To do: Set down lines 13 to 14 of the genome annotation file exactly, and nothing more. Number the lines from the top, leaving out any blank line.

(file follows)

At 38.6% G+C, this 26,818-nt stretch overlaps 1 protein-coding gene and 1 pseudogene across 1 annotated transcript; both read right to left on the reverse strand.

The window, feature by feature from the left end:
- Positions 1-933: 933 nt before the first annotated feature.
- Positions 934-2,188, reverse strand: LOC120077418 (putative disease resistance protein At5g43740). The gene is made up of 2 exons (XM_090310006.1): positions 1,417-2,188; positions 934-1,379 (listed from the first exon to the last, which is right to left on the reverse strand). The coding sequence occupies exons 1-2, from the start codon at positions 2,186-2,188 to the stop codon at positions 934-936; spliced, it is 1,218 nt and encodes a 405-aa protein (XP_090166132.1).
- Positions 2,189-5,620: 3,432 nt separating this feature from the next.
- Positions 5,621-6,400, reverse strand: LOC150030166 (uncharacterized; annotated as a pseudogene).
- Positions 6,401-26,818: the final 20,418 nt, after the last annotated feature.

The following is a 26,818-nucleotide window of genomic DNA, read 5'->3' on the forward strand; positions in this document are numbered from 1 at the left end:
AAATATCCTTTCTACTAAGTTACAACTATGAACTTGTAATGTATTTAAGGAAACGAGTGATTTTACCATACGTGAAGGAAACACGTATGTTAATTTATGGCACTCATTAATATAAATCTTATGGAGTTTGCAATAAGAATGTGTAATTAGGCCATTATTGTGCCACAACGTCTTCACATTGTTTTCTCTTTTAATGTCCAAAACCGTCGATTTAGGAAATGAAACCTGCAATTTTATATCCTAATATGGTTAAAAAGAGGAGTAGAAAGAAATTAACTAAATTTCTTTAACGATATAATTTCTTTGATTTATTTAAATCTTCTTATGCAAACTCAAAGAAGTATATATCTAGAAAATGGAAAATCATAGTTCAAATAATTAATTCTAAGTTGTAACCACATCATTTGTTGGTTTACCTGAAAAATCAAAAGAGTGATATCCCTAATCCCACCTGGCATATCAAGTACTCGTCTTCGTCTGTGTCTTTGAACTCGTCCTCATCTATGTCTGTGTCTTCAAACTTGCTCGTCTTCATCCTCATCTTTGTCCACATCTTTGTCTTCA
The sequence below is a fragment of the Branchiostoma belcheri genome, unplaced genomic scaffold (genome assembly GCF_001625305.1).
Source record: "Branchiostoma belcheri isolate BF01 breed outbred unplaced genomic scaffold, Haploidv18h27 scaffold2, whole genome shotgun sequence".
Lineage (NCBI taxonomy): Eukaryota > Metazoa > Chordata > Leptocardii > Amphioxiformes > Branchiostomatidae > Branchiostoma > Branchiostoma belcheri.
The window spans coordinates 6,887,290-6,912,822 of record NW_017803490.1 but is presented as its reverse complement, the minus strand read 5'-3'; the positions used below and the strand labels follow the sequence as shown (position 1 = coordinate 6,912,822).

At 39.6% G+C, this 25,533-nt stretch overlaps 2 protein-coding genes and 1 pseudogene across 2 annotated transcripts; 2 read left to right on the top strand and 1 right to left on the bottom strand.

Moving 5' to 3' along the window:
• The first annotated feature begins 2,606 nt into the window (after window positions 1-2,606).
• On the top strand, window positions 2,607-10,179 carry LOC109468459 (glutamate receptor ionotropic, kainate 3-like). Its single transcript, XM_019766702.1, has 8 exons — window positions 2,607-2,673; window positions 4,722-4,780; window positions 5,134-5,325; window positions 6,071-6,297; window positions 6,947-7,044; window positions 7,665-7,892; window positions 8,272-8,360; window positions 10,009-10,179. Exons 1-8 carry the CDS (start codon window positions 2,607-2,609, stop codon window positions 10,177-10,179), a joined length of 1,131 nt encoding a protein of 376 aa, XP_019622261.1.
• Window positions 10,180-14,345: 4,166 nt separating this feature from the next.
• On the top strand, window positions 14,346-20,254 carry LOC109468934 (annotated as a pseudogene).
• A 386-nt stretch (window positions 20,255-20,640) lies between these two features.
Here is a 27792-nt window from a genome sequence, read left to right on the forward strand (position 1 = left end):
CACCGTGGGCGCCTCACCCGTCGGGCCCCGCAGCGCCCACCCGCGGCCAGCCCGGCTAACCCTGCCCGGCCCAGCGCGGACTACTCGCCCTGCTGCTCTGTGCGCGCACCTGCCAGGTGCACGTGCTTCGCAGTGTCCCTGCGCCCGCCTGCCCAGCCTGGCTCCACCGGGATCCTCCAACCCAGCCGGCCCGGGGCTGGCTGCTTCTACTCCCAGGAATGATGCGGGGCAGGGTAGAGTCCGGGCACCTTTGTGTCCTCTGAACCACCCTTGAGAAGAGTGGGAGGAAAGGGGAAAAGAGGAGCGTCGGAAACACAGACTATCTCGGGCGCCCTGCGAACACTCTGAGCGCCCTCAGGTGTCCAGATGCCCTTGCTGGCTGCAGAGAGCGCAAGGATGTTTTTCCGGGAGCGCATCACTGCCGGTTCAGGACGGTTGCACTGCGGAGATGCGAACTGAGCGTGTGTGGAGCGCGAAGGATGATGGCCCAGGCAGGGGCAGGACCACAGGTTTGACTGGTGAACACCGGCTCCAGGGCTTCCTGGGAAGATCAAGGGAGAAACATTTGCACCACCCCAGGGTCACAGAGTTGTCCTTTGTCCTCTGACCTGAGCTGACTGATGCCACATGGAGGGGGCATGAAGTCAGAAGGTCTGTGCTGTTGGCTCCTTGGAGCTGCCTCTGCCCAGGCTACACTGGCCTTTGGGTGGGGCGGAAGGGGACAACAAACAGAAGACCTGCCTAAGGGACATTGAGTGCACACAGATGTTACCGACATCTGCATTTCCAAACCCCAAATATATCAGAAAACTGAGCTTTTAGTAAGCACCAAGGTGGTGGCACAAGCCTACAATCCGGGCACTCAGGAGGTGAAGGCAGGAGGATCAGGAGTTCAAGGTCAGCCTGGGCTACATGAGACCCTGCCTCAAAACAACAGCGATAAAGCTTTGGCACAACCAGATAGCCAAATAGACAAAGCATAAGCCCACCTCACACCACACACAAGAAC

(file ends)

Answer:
The window spans coordinates 6,887,290-6,912,822 of record NW_017803490.1 but is presented as its reverse complement, the minus strand read 5'-3'; the positions used below and the strand labels follow the sequence as shown (position 1 = coordinate 6,912,822).

At 39.6% G+C, this 25,533-nt stretch overlaps 2 protein-coding genes and 1 pseudogene across 2 annotated transcripts; 2 read left to right on the top strand and 1 right to left on the bottom strand.